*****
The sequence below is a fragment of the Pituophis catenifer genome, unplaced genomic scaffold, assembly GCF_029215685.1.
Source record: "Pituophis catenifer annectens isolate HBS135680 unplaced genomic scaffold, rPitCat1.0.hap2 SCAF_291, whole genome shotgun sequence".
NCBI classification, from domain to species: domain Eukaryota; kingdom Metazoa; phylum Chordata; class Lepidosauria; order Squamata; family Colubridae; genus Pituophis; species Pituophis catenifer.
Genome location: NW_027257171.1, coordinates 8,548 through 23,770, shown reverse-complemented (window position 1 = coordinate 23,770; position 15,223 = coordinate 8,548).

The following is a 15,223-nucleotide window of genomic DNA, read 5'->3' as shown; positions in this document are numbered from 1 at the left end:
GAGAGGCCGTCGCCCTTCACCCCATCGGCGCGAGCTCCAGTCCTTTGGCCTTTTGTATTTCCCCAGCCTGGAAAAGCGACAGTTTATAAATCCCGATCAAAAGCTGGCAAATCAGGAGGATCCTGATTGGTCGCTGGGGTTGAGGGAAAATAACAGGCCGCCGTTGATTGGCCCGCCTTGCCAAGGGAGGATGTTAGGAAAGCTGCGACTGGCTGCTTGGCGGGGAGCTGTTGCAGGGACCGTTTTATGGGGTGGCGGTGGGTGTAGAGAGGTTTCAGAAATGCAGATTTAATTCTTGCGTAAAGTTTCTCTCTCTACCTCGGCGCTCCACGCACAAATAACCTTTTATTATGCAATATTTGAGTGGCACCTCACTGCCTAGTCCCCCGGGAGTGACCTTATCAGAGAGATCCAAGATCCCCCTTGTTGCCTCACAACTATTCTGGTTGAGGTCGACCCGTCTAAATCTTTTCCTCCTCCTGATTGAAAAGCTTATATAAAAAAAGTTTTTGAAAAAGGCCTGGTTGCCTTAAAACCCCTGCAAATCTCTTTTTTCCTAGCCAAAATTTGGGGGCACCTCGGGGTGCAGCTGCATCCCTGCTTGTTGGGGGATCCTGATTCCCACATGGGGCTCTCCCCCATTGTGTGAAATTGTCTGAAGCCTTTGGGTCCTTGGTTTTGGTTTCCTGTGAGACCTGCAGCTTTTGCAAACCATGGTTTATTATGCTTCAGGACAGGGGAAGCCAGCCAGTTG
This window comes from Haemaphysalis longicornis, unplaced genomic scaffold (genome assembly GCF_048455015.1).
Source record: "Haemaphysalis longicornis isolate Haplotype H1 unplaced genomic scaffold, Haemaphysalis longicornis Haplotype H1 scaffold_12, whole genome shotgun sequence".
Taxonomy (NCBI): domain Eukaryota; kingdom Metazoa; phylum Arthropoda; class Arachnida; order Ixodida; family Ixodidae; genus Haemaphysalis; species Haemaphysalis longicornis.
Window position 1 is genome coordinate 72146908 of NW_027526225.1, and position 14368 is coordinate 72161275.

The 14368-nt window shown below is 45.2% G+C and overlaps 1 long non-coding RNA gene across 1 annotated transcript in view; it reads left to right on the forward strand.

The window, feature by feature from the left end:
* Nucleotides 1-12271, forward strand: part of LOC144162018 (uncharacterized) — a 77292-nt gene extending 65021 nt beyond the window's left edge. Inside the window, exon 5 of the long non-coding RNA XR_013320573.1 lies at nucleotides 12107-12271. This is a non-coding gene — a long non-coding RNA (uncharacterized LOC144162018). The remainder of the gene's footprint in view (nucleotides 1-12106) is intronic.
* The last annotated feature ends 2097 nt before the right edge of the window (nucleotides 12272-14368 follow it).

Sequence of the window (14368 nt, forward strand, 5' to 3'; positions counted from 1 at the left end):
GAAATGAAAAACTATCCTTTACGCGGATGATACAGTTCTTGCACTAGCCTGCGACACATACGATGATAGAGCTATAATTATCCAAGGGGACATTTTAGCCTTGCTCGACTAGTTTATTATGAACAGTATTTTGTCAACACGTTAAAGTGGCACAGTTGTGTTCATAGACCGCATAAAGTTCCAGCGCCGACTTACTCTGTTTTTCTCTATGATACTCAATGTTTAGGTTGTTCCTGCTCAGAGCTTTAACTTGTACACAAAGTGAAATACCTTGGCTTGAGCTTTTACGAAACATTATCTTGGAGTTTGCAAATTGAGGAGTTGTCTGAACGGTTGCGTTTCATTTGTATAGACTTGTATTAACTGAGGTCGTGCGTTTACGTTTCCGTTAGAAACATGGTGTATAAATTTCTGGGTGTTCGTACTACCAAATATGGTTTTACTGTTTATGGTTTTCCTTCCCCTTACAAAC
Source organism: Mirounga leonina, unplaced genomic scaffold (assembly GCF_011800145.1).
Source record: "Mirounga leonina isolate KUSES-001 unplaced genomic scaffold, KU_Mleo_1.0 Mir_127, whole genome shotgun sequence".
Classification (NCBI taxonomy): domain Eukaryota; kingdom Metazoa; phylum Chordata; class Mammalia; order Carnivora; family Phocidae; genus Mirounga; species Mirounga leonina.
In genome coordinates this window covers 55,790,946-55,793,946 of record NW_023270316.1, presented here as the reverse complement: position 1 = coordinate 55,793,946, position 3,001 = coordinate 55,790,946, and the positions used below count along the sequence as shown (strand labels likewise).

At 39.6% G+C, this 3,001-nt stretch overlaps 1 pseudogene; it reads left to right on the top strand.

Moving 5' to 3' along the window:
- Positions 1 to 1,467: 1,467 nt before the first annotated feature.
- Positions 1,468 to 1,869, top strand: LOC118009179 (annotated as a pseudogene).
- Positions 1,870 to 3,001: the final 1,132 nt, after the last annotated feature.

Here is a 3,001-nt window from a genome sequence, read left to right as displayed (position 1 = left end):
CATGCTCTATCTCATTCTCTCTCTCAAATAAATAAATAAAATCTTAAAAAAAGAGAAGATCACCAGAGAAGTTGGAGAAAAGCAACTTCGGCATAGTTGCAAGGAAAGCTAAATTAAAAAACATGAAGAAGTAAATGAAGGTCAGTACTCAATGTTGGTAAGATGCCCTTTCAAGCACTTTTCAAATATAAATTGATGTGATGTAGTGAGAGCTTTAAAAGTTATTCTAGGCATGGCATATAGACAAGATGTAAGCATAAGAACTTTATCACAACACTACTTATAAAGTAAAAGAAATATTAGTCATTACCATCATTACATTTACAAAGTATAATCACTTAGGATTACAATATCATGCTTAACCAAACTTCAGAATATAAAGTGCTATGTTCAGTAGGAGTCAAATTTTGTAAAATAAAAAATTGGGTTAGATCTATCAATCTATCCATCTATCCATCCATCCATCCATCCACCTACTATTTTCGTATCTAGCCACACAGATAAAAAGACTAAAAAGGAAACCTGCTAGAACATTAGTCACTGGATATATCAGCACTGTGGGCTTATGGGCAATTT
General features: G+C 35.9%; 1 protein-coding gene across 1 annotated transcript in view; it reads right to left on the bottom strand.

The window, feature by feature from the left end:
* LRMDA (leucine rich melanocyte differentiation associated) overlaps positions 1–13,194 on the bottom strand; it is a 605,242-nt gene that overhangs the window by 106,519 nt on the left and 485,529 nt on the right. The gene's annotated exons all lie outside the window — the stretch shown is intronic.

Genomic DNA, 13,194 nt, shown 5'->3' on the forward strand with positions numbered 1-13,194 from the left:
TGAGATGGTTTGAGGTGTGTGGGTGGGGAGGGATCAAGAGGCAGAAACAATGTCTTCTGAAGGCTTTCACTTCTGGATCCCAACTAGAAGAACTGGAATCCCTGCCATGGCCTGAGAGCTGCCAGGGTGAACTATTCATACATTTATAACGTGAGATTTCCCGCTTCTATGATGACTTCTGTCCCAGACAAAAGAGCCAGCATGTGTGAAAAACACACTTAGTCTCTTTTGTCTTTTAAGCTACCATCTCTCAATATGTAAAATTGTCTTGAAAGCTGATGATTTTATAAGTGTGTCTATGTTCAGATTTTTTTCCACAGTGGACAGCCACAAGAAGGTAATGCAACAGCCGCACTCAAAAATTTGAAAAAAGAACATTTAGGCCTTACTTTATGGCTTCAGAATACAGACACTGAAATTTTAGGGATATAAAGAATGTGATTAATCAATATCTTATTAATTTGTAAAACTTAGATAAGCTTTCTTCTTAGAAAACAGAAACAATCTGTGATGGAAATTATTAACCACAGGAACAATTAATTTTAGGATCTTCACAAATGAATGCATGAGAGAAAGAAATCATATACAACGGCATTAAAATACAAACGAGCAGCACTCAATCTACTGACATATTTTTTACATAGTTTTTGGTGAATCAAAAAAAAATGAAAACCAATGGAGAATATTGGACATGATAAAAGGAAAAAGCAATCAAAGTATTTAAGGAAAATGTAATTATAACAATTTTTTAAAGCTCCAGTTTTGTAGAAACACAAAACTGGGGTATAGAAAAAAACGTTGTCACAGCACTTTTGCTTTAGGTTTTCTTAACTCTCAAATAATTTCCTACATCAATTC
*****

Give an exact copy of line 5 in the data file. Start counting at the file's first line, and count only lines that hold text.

The following is a 15,223-nucleotide window of genomic DNA, read 5'->3' as shown; positions in this document are numbered from 1 at the left end: